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No Child Left Behind Replacement Plan Shifts Power to States on Education

A bipartisan group of House and Senate lawmakers moved to replace the No Child Left Behind law, releasing a bill on Monday that would send significant powers back to the states and curb the authority of the secretary of education.

The bill, called the “Every Student Succeeds Act,” comes after years of complaints from critics who argued the George W. Bush-era education law spurred excessive testing in public schools and used unrealistic goals to label too many schools as failing.

Each chamber is expected to vote on the bill in December before adjourning for the year.

The compromise bill’s backers expressed optimism that, if passed, it would usher in more flexibility and stability after years of uncertainty about the future of No Child Left Behind. Critics said states would feel too little pressure to fix the worst-performing schools.

Under the bill, states would still have to test students yearly in reading and math in grades three through eight, and once in high school. But the bill would end the federal guidelines for defining school quality and require states to set up their own accountability systems to measure improvement. It would also let states determine how to intervene in the bottom 5% of schools and those with low graduation rates.

States would still have to show test data for children in different “subgroups” of students, such as racial minorities, students in poverty and English-language learners. But the bill would let states devise their own ways to address achievement gaps.

Lawmakers have tried and failed to fix No Child Left Behind since it expired in 2007, and its requirements have remained in place.

The Council of Chief State School Officers applauded the compromise. “This creates a stable federal policy that provides some predictability,” said Carissa Miller, deputy executive director.

A White House official said by email, “We’re pleased that the bill rejects the overuse of standardized tests and one-size-fits-all mandates on our schools, and enables a new federal-state partnership.”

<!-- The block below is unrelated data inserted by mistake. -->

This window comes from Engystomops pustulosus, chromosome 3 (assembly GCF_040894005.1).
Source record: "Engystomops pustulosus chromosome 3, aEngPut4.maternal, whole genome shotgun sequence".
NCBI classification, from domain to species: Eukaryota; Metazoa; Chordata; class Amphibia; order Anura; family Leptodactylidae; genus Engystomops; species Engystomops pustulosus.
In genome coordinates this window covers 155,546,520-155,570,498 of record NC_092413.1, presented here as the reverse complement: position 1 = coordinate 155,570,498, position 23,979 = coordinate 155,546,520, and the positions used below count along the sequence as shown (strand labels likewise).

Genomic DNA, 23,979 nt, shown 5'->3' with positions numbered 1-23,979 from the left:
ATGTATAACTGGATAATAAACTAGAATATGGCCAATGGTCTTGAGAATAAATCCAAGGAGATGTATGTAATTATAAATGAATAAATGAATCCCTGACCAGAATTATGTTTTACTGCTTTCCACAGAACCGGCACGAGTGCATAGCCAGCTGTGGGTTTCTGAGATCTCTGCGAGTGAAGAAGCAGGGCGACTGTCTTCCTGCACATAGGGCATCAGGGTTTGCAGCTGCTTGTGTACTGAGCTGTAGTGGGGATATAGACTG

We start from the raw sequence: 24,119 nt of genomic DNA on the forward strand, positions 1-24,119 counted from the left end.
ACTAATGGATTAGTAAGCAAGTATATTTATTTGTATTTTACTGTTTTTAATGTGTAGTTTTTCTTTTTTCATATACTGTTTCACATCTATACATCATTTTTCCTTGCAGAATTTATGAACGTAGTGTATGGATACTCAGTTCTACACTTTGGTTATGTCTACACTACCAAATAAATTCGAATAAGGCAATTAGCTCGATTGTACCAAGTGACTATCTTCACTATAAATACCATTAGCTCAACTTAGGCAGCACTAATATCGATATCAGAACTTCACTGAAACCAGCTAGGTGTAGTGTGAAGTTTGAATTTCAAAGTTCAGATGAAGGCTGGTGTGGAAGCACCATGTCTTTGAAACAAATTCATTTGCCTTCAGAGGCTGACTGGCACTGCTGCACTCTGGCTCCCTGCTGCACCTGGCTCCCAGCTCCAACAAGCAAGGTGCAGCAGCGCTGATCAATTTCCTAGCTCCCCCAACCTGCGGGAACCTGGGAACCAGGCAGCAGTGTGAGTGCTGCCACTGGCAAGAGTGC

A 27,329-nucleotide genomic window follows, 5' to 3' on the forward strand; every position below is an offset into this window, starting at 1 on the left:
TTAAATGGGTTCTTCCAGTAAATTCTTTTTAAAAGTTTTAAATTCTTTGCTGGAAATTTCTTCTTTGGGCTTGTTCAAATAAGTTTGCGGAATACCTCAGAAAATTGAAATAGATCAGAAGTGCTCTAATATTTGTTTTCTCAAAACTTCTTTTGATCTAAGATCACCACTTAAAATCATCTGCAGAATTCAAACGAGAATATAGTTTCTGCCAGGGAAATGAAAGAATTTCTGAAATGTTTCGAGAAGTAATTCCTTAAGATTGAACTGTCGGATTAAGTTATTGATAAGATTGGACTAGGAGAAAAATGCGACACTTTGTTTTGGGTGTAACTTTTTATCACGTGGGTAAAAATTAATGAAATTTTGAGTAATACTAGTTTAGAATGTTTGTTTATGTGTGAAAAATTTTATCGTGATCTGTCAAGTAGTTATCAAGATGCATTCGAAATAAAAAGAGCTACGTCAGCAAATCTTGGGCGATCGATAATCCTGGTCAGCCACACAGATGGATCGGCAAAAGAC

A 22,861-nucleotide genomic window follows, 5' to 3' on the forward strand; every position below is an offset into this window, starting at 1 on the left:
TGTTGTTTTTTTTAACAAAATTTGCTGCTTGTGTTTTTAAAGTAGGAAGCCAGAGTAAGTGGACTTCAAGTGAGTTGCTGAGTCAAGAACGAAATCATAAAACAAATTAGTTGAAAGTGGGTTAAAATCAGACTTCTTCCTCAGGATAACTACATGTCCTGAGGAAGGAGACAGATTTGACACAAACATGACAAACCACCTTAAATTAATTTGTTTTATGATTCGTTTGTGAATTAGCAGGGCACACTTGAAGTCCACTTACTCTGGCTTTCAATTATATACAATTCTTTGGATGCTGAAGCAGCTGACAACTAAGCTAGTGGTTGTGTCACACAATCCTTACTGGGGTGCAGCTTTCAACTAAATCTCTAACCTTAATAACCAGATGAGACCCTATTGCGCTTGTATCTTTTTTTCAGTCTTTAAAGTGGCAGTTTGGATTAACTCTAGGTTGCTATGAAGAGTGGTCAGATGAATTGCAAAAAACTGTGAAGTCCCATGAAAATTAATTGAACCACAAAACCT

But Chad Aldeman, an associate partner at the nonprofit Bellwether Education Partners, who worked in the Department of Education under President Barack Obama, criticized the bill, saying, “The danger is there that local politics and inertia push states to not be aggressive about identifying schools that need to improve.”

Sandy Kress, a consultant to the George W. Bush Institute who helped design the original 2001 law, said the new bill lets states receive billions of dollars of taxpayer money with too little pressure to get academic results. “States will do whatever they want,” he said. “They’re scaling accountability way back.”

The bill bars the federal government from giving states incentives to use any particular learning standards, such as the Common Core, a set of expectations adopted by most states over the past five years. Critics of the Obama administration have argued that its encouragement of these standards through competitive federal grants has intruded on local autonomy.

The bill also prohibits federal mandates on how teachers should be evaluated. The Obama administration had given states incentives to link student results on annual tests to teacher evaluations. Teachers unions and others had criticized using test data that way, saying it led to excessive test preparation and anxiety.

The proposal would let states include additional indicators, on top of test scores, to judge schools, such as student engagement, safety and access to advanced course work—but quantitative academic measures must have more weight.

The American Federation of Teachers said the law’s overhaul will end the “test and punish system that has dominated in recent years.”

Earlier versions of the education bill encountered resistance from House conservatives. A key question now is whether House Republicans will rally around the latest bill.

Heritage Action for America, the lobbying arm of the conservative Heritage Foundation think tank, said Monday that the bill had become less conservative during the negotiations.

Dan Holler, spokesman for Heritage Action, said the group is still reviewing the bill, but added that “there is no doubt the conference report has moved substantially to the left of the House bill.” Via wsj.com

 

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